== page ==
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Jan'2016: Grellas writes: *
- A brief observation: when stock options first became widely useful in the startup world in the 1980s, ISOs conferred a huge benefit to employees because you could be assured that you could exercise them when they vested without any practical tax risk whatever. Over the years, however, AMT, though first enacted in the 1960s as a "millionaire's tax" to ensure that the wealthy could not easily manipulate tax deductions to avoid paying any tax whatever, evolved into a general catch-all tax that is now used to fill serious deficiencies in the U.S. tax code and that now ensnares many people making pretty average incomes. Once that happened, it effectively killed many of the once-very-special tax advantages of ISOs for employees and turned ISOs into a form of equity compensation that is only slightly more favorable for employees and is often a real disadvantage (for example, the notorious 90-day tail for exercising vested options on termination of employment derives directly from tax-code rules imposed as special restrictions on ISOs alone but today functions to entrap many employees into having to stay in undesirable employment situations far beyond what they intended on pain of losing their vested options altogether if they quit).
- A final theoretical observation on best types of grants in order of preference: first, unrestricted grants (here, you own it all and can't theoretically ever lose it and you usually have zero tax risk while trying to hold for long-term capital gains); second, restricted stock at a cheap price with a timely 83(b) election (while it vests, and you can forfeit it, the tax picture is near-ideal in giving you a path to long-term capital gains tax treatment with no landmines along the way); third, ISOs with a low strike price and an early exercise privilege (with these, you exercise early, file an 83(b) election, and in effect get the equivalent of a restricted stock grant); fourth, ISOs or NQOs without a 90-day tail on termination (these give you maximum flexibility to trying to work around or at least postpone potentially detrimental tax events while being able to wait as long as 10 years before being at risk of losing vested options); fifth, and worst of all from a tax standpoint, RSUs (which really are a super-high-value startup's way of granting very nice bonuses to employees in situations where the very high price of its stock makes it tax-prohibitive to use any other more favorable equity compensation vehicle). Of course, this is theoretical only and you get what you get in the real world depending on whether you are a founder, an early-stage employee, or a later-stage employee and depending as well on what is negotiated with investors concerning any restrictions they may insist upon as conditions to their investments.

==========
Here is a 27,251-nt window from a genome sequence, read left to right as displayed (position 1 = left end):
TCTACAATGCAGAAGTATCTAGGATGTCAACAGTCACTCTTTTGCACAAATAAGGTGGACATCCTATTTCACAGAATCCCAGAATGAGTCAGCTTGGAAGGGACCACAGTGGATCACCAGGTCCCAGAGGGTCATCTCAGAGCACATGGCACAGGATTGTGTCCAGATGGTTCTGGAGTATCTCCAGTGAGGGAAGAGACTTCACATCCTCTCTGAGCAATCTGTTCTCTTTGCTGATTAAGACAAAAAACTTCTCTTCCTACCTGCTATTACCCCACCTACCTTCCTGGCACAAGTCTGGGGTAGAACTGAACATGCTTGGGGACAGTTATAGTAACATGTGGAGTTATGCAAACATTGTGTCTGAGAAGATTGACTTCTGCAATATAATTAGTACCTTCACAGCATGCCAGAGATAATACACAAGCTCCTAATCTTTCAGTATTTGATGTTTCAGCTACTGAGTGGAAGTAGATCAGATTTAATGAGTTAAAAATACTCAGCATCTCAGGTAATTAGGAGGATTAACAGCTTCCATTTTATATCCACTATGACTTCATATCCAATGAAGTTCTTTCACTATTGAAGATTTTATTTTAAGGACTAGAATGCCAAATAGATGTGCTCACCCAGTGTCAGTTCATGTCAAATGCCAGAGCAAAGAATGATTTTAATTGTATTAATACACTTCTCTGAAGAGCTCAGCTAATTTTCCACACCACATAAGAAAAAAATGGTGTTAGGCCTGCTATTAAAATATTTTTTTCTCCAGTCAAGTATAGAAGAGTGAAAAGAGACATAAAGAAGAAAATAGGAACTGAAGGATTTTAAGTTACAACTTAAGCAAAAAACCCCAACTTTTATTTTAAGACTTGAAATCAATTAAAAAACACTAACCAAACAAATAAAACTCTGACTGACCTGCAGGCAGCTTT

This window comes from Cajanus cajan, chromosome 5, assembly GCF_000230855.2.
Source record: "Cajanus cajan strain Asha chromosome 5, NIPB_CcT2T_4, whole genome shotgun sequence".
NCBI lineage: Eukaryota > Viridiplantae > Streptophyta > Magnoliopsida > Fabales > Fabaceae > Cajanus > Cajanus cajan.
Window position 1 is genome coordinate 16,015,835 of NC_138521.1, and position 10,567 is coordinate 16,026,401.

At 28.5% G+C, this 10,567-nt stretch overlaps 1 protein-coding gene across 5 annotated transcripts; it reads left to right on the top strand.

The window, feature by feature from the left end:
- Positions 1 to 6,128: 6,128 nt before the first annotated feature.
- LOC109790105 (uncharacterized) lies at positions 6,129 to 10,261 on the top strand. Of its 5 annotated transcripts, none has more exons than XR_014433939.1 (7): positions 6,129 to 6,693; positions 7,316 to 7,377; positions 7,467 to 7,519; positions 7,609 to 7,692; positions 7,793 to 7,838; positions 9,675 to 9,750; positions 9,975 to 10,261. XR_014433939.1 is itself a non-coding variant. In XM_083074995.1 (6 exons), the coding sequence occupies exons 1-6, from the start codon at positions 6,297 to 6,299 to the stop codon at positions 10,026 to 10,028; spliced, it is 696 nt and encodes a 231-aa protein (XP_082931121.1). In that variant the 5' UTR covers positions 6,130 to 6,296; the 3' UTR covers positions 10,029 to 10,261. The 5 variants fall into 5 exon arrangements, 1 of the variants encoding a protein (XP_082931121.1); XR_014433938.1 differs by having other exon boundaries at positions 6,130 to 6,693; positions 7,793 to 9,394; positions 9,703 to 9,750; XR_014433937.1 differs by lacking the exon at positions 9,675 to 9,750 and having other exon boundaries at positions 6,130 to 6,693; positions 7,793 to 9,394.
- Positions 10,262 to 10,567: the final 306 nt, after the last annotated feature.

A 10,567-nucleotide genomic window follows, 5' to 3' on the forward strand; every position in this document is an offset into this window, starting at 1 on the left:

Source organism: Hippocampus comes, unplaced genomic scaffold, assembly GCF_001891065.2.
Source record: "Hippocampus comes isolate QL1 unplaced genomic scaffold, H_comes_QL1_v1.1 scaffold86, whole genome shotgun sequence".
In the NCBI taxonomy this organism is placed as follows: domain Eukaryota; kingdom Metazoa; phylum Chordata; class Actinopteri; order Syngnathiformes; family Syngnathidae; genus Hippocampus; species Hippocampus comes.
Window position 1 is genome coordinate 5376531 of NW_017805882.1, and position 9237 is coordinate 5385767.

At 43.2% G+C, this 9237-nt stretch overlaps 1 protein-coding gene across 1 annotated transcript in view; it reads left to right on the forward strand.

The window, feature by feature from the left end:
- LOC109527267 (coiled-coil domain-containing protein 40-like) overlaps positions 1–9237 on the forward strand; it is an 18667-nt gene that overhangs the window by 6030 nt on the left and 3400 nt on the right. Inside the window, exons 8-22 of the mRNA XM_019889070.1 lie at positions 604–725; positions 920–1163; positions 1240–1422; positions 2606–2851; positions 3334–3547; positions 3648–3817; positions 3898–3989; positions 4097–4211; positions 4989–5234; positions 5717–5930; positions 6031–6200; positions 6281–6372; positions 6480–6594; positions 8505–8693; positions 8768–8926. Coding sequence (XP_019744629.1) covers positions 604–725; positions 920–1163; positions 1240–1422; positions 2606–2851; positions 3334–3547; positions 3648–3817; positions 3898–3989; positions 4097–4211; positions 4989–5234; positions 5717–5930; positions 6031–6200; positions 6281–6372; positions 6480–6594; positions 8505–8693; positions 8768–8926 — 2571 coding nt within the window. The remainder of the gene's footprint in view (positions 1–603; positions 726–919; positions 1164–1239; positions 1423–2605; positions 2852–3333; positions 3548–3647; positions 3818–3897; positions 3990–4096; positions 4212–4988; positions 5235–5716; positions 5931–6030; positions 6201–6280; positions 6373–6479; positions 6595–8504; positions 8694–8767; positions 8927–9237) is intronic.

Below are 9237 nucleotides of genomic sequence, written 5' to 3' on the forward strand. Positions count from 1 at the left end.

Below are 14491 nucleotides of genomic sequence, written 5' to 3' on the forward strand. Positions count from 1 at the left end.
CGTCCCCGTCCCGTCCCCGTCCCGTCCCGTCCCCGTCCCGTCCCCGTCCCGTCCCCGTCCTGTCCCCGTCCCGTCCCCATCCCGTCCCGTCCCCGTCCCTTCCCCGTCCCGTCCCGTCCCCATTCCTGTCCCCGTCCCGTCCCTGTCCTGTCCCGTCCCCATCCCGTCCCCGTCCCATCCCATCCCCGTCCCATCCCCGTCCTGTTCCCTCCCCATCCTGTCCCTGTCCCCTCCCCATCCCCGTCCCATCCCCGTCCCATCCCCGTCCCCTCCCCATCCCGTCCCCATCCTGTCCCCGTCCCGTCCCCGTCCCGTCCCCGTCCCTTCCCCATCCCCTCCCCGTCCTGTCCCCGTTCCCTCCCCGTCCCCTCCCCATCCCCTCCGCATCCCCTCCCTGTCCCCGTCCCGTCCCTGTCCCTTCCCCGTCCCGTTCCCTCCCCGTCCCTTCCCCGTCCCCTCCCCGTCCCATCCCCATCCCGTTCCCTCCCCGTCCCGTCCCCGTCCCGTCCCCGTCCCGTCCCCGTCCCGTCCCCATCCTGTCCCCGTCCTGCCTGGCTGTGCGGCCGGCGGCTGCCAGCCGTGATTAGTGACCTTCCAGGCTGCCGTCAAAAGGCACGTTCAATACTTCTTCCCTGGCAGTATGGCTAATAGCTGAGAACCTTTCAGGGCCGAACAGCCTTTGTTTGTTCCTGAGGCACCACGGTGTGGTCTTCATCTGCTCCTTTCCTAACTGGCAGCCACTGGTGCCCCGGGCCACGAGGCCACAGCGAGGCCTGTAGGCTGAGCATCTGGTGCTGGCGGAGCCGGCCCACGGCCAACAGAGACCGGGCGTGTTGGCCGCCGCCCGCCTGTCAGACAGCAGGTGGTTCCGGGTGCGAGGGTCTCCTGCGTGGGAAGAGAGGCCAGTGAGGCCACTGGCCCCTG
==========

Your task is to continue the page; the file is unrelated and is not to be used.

A more current controversy involves the treatment of Stock Options by companies in their financial reporting. When options are issued, should they be expensed?
Note that we're generally talking about expensing the difference between the option exercise price and the value of the underlying shares.
- So, if you have a public company, you typically issue options with an exercise price matching the current public stock value, and the future value of that option to the employee is only the difference between the value of the stock and the exercise price (e.g. today the stock is worth $20/share, company issues options with exercise price of $20/share; in a year if stock is worth $25/share then each option has a net value of $5 at that time, vs if the stock is only worth $19/share then each option is worth $0.
It's a huge mistake for everyone to keep treating all options the same.
I think the options that get expensed are usually the Non-Qualified programs at public companies. Their stock is liquid and has a public value; a reasonable estimate of option value can be made.
Companies that are within a year of (planned) public offering often already have bankers trying to make "reasonable" estimates of the ultimate public price, so that any new (Qualified) options issued are set at a reasonable price (because I think the SEC gets pissed when options are issued at a $0.01 exercise price when a year later they become worth $10). You could take those estimates and pretend to assign a cash value to them, though it would be rather make-believe (e.g. not very predictive - if you took actual values a year later there would be a giant variance).
Any company at an earlier stage than that has a completely make-believe valuation.
A meta-rule is that financial statements should be verifiable/provable:
Note that lots of shareholder suits involve dubious calculations of asset values, recognition of revenue, etc.
Note that we don't attempt to assign values, and book changes in value to, brand value, reputation, employee satisfaction, etc.
So, given these different categories of companies, what's the real problem we're trying to solve?
I think the biggest one is where a company is newly-public, and maybe even has a little bit of earnings. But the number of outstanding options, if all exercised, would significantly increase the number of liquid shares, thus reducing the net earnings per share. So this puts us basically with case #2.
Or is all this really just window dressing to appease people who bought stock in WebVan? Because they deserved to lose everything.
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